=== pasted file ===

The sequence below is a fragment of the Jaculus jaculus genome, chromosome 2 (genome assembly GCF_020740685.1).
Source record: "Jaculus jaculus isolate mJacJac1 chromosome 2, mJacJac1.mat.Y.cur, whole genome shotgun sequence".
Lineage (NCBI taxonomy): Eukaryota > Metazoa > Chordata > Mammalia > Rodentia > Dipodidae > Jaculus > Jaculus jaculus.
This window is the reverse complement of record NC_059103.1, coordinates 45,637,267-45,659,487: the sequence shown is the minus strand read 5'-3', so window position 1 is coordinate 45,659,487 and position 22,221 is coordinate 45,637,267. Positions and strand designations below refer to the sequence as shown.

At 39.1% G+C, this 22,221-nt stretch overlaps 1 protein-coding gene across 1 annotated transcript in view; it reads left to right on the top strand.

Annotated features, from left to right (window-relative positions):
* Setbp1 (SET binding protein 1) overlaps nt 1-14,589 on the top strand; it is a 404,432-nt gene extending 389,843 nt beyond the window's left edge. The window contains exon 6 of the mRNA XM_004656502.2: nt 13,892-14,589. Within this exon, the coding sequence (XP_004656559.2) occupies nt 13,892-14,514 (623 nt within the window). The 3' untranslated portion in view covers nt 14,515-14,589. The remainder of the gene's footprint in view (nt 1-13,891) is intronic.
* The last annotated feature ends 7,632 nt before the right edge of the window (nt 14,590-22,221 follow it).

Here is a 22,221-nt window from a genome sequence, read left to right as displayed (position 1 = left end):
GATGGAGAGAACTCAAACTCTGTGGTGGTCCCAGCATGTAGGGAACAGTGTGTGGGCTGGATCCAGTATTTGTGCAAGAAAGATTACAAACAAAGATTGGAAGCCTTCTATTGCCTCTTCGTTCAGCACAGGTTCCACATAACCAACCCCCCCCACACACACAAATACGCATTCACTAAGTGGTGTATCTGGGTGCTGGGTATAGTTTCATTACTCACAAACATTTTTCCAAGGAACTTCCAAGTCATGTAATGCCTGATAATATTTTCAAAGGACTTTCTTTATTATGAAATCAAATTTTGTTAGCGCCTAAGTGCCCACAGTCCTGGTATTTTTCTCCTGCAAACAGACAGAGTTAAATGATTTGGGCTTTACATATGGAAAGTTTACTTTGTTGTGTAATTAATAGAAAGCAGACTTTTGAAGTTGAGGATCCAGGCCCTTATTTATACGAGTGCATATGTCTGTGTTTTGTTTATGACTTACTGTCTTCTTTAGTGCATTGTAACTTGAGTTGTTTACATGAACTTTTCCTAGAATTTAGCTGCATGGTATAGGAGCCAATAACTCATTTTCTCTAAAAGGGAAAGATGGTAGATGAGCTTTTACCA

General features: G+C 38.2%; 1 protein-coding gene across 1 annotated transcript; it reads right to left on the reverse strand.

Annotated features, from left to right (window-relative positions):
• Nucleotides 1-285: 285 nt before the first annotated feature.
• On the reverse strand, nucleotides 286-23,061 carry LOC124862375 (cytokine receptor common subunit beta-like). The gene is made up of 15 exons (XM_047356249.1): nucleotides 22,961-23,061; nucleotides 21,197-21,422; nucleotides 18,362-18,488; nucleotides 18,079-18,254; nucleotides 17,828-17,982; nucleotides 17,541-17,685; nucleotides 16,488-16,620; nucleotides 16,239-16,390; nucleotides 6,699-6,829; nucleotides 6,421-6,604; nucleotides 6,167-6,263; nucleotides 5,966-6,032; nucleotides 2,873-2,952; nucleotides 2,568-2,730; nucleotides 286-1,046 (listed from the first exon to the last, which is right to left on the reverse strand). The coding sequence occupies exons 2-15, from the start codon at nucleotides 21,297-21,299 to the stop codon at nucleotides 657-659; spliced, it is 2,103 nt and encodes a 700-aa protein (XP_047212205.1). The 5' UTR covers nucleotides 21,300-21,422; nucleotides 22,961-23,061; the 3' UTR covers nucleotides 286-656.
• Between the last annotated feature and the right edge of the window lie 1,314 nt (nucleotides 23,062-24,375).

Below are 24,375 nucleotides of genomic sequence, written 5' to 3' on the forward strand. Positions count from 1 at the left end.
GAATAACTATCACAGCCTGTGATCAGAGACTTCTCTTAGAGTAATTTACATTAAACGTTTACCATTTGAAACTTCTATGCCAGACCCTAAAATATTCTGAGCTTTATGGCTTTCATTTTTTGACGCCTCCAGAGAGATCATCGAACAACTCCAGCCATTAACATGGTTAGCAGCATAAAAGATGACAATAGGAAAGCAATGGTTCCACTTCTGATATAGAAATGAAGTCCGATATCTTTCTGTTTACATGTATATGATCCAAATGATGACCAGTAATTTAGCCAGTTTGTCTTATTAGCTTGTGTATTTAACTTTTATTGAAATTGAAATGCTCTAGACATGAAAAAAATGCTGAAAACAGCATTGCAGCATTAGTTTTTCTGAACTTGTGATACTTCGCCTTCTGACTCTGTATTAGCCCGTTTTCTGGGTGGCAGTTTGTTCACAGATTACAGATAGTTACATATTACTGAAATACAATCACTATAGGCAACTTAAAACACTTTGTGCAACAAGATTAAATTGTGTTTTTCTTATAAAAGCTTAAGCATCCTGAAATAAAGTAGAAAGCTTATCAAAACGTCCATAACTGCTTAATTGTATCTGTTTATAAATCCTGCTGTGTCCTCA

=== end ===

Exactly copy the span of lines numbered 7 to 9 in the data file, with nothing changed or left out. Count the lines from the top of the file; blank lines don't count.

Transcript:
* Setbp1 (SET binding protein 1) overlaps nt 1-14,589 on the top strand; it is a 404,432-nt gene extending 389,843 nt beyond the window's left edge. The window contains exon 6 of the mRNA XM_004656502.2: nt 13,892-14,589. Within this exon, the coding sequence (XP_004656559.2) occupies nt 13,892-14,514 (623 nt within the window). The 3' untranslated portion in view covers nt 14,515-14,589. The remainder of the gene's footprint in view (nt 1-13,891) is intronic.
* The last annotated feature ends 7,632 nt before the right edge of the window (nt 14,590-22,221 follow it).

Here is a 22,221-nt window from a genome sequence, read left to right as displayed (position 1 = left end):